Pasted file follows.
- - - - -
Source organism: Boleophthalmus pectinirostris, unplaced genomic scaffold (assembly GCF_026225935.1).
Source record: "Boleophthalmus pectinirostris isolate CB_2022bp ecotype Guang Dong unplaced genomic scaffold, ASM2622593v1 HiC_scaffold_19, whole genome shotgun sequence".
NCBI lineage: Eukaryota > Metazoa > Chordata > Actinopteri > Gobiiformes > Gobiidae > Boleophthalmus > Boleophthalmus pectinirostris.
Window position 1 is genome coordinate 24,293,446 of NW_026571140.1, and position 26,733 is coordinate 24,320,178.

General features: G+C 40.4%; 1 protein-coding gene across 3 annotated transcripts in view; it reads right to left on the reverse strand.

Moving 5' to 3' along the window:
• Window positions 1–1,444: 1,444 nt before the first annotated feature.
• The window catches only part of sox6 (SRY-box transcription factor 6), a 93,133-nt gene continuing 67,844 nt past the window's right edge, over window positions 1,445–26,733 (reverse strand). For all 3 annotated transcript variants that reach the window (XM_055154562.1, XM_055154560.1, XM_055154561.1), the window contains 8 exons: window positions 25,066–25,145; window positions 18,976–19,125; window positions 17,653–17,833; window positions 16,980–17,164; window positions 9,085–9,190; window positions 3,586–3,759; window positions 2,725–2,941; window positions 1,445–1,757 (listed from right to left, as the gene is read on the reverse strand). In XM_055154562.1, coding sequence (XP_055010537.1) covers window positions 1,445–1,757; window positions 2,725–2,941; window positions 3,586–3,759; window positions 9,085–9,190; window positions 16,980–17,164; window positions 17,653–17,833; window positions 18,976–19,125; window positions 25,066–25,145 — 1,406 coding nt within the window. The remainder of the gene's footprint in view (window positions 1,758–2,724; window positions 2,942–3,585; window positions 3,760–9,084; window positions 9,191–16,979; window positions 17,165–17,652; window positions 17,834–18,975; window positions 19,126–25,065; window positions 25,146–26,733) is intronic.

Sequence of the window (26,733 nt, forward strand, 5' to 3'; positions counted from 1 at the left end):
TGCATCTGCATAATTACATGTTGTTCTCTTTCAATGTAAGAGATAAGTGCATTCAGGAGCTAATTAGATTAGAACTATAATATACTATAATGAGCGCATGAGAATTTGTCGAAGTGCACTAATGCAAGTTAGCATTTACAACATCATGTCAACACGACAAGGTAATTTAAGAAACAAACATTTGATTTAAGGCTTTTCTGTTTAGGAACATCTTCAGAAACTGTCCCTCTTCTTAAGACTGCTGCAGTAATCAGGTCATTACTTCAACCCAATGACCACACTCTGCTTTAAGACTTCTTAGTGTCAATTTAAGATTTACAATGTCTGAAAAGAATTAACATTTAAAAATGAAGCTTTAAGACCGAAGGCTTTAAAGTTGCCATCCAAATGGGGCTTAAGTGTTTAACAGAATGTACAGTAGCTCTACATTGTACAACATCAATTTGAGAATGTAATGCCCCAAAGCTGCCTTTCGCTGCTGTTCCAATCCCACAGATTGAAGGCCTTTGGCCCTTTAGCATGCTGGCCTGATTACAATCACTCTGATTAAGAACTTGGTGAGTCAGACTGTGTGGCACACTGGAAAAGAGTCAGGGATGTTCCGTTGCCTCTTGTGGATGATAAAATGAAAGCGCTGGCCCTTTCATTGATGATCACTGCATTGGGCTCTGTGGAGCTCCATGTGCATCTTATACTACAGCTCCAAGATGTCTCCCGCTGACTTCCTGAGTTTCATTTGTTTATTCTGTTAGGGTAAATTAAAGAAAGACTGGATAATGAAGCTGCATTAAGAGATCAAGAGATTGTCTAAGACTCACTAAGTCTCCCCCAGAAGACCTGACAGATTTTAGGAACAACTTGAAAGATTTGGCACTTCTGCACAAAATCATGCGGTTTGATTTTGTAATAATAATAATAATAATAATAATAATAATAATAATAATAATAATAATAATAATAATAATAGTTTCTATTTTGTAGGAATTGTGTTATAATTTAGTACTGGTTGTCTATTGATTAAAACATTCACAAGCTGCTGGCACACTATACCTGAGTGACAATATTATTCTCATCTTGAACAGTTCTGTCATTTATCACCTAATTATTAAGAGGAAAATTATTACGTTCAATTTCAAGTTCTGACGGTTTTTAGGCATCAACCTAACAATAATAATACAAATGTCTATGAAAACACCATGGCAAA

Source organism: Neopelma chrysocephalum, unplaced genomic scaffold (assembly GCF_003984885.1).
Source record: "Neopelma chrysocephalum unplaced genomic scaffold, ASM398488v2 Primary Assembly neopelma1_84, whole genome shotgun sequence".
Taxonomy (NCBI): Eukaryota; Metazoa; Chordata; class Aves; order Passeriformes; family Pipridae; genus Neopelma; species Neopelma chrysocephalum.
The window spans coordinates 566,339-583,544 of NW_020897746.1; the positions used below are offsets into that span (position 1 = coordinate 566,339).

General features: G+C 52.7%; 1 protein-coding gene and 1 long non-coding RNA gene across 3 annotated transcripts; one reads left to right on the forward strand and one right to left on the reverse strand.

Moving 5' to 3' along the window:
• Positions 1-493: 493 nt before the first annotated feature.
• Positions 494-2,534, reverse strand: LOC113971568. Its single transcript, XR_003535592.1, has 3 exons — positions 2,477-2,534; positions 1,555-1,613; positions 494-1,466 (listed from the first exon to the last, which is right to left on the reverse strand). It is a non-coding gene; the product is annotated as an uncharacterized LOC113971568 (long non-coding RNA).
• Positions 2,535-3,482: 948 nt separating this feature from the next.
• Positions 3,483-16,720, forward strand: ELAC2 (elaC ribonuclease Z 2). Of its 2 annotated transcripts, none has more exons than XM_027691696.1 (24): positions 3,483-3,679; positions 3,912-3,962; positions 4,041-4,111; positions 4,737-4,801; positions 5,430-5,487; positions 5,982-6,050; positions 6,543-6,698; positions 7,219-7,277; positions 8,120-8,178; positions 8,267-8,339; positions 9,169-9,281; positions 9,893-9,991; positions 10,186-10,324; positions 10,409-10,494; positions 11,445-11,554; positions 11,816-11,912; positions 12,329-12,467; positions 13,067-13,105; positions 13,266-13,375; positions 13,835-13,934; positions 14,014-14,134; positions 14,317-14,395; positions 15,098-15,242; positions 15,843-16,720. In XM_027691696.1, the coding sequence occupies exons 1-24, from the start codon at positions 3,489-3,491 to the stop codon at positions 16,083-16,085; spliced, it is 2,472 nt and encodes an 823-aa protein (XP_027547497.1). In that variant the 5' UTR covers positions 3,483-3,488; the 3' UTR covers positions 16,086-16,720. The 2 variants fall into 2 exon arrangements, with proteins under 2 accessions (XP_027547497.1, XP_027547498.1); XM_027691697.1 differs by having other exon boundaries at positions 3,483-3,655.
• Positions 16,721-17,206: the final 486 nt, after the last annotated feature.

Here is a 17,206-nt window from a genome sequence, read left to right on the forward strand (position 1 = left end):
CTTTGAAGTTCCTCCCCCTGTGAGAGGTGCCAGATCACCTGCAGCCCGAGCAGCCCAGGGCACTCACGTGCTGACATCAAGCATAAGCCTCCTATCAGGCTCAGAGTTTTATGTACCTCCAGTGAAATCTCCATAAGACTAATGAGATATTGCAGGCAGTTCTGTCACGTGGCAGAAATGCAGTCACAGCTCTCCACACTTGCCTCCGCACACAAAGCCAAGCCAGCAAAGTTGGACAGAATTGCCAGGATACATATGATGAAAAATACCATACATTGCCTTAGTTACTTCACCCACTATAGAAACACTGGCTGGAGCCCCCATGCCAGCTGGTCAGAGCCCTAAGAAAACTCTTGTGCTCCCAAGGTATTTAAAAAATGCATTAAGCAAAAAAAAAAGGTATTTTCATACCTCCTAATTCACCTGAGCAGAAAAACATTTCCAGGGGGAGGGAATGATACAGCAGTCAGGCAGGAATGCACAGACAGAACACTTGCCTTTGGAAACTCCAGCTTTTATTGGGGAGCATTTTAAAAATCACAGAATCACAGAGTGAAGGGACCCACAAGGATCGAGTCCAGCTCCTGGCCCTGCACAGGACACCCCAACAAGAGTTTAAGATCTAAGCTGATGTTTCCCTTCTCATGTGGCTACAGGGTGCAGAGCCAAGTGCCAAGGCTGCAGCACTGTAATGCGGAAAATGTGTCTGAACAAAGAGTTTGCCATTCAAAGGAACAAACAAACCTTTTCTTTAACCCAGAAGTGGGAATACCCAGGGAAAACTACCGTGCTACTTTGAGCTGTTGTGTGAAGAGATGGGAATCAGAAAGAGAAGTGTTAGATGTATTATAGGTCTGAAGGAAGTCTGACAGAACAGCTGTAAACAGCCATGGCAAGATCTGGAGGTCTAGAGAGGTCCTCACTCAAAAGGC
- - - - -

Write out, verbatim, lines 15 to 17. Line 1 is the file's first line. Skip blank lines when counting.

General features: G+C 52.7%; 1 protein-coding gene and 1 long non-coding RNA gene across 3 annotated transcripts; one reads left to right on the forward strand and one right to left on the reverse strand.

Moving 5' to 3' along the window:
• Positions 1-493: 493 nt before the first annotated feature.